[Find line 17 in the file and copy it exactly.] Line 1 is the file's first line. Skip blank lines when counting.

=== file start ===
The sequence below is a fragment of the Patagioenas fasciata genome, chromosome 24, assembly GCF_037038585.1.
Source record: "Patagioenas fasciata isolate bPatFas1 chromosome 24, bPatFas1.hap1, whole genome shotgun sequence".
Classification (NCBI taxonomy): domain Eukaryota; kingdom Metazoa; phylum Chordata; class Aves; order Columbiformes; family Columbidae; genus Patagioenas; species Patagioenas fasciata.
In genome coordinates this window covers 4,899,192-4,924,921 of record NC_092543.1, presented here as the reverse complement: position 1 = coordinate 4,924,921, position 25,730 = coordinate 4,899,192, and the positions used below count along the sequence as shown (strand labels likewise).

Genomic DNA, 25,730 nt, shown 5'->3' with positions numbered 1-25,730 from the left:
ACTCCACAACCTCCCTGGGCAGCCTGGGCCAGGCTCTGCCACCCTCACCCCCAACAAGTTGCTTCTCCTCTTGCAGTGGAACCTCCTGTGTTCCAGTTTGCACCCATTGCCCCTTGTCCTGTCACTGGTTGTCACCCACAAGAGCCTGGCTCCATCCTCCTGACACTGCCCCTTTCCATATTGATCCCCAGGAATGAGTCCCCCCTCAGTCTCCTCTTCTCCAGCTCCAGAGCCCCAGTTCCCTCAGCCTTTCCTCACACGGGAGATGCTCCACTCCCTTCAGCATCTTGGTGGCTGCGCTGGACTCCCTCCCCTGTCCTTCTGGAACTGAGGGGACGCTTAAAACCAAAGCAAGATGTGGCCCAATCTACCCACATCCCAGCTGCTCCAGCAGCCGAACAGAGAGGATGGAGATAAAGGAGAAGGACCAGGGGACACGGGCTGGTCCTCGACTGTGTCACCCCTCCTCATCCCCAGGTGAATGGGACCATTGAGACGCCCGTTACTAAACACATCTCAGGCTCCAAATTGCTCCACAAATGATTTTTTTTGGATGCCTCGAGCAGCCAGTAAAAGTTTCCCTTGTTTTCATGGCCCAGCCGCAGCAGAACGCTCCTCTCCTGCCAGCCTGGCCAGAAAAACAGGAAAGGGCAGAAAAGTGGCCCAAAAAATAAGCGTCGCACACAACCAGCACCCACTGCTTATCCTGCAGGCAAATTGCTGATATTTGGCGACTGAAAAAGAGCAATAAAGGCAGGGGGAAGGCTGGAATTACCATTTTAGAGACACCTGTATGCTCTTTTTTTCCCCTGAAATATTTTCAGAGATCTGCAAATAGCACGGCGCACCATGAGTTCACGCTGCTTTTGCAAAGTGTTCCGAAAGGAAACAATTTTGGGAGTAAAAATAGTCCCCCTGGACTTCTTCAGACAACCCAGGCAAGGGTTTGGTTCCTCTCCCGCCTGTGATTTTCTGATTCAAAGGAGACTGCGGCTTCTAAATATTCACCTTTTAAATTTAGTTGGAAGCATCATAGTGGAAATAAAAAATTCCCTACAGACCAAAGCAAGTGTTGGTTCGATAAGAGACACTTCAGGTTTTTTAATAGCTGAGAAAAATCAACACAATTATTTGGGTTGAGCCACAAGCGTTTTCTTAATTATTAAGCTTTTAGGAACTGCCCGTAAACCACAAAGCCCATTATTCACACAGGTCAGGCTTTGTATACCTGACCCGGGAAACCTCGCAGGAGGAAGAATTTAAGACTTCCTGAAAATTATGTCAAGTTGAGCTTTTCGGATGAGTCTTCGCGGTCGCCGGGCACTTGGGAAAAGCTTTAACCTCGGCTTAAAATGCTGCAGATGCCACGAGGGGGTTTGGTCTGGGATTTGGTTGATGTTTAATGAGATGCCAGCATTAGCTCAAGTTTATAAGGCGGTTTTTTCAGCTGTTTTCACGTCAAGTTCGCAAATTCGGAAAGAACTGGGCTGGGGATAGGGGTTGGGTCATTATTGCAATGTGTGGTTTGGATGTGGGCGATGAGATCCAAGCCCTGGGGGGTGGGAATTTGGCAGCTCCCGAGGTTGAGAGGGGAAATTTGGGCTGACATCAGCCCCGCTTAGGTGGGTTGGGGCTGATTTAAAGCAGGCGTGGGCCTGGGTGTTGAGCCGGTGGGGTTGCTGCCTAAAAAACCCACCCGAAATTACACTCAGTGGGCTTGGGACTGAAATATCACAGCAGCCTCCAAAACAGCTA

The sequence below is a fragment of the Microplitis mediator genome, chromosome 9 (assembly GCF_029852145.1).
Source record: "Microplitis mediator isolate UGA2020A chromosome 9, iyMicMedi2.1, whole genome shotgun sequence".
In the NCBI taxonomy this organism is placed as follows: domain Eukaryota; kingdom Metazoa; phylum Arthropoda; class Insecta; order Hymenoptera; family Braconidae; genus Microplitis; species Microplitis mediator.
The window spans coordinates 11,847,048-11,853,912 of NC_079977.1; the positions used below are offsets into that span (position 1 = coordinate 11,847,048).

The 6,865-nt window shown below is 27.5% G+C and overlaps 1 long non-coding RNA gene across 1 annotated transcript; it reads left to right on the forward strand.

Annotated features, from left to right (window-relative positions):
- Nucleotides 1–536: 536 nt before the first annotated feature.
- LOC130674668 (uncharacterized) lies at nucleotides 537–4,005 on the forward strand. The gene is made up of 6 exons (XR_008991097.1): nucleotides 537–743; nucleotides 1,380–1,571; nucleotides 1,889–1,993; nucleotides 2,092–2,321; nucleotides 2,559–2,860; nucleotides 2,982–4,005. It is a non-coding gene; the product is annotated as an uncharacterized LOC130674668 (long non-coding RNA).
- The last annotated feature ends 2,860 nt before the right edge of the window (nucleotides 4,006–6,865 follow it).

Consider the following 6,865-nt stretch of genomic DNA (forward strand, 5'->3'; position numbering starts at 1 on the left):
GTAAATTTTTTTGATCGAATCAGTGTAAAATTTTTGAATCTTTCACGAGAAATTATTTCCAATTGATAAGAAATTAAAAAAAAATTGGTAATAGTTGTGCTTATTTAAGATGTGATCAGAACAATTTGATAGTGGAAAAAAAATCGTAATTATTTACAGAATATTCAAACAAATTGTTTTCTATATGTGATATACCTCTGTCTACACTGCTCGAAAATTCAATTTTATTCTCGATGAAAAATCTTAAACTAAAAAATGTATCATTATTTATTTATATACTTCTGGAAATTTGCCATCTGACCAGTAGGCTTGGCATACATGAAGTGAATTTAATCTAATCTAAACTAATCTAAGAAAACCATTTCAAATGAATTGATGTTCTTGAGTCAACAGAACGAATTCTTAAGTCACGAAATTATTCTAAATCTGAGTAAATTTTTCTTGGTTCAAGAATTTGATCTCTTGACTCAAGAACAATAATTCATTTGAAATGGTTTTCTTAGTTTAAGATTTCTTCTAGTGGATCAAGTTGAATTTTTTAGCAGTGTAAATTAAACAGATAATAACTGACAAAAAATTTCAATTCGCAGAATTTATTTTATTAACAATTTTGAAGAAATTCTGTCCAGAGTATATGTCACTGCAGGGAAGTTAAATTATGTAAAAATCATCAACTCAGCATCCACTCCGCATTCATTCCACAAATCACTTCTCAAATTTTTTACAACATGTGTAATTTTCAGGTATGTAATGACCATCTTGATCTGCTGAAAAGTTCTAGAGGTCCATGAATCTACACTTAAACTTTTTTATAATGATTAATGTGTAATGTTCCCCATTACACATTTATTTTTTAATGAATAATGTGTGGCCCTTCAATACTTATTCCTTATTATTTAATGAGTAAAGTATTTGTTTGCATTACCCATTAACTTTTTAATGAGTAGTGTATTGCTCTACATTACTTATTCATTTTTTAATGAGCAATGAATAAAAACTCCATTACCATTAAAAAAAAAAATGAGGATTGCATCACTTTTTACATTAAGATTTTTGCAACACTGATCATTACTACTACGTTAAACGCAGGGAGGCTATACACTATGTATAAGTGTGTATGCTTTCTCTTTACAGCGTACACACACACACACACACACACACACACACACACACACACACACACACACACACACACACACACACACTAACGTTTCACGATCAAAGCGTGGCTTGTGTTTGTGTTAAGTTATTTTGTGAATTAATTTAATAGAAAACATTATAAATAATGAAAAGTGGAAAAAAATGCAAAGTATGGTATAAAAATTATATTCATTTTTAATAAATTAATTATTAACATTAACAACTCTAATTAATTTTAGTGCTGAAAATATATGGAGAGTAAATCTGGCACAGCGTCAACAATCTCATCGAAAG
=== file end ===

GTAAATTTTTTTGATCGAATCAGTGTAAAATTTTTGAATCTTTCACGAGAAATTATTTCCAATTGATAAGAAATTAAAAAAAAATTGGTAATAGTTGTGCTTATTTAAGATGTGATCAGAACAATTTGATAGTGGAAAAAAAATCGTAATTATTTACAGAATATTCAAACAAATTGTTTTCTATATGTGATATACCTCTGTCTACACTGCTCGAAAATTCAATTTTATTCTCGATGAAAAATCTTAAACTAAAAAATGTATCATTATTTATTTATATACTTCTGGAAATTTGCCATCTGACCAGTAGGCTTGGCATACATGAAGTGAATTTAATCTAATCTAAACTAATCTAAGAAAACCATTTCAAATGAATTGATGTTCTTGAGTCAACAGAACGAATTCTTAAGTCACGAAATTATTCTAAATCTGAGTAAATTTTTCTTGGTTCAAGAATTTGATCTCTTGACTCAAGAACAATAATTCATTTGAAATGGTTTTCTTAGTTTAAGATTTCTTCTAGTGGATCAAGTTGAATTTTTTAGCAGTGTAAATTAAACAGATAATAACTGACAAAAAATTTCAATTCGCAGAATTTATTTTATTAACAATTTTGAAGAAATTCTGTCCAGAGTATATGTCACTGCAGGGAAGTTAAATTATGTAAAAATCATCAACTCAGCATCCACTCCGCATTCATTCCACAAATCACTTCTCAAATTTTTTACAACATGTGTAATTTTCAGGTATGTAATGACCATCTTGATCTGCTGAAAAGTTCTAGAGGTCCATGAATCTACACTTAAACTTTTTTATAATGATTAATGTGTAATGTTCCCCATTACACATTTATTTTTTAATGAATAATGTGTGGCCCTTCAATACTTATTCCTTATTATTTAATGAGTAAAGTATTTGTTTGCATTACCCATTAACTTTTTAATGAGTAGTGTATTGCTCTACATTACTTATTCATTTTTTAATGAGCAATGAATAAAAACTCCATTACCATTAAAAAAAAAAATGAGGATTGCATCACTTTTTACATTAAGATTTTTGCAACACTGATCATTACTACTACGTTAAACGCAGGGAGGCTATACACTATGTATAAGTGTGTATGCTTTCTCTTTACAGCGTACACACACACACACACACACACACACACACACACACACACACACACACACACACACACACACACACACTAACGTTTCACGATCAAAGCGTGGCTTGTGTTTGTGTTAAGTTATTTTGTGAATTAATTTAATAGAAAACATTATAAATAATGAAAAGTGGAAAAAAATGCAAAGTATGGTATAAAAATTATATTCATTTTTAATAAATTAATTATTAACATTAACAACTCTAATTAATTTTAGTGCTGAAAATATATGGAGAGTAAATCTGGCACAGCGTCAACAATCTCATCGAAAG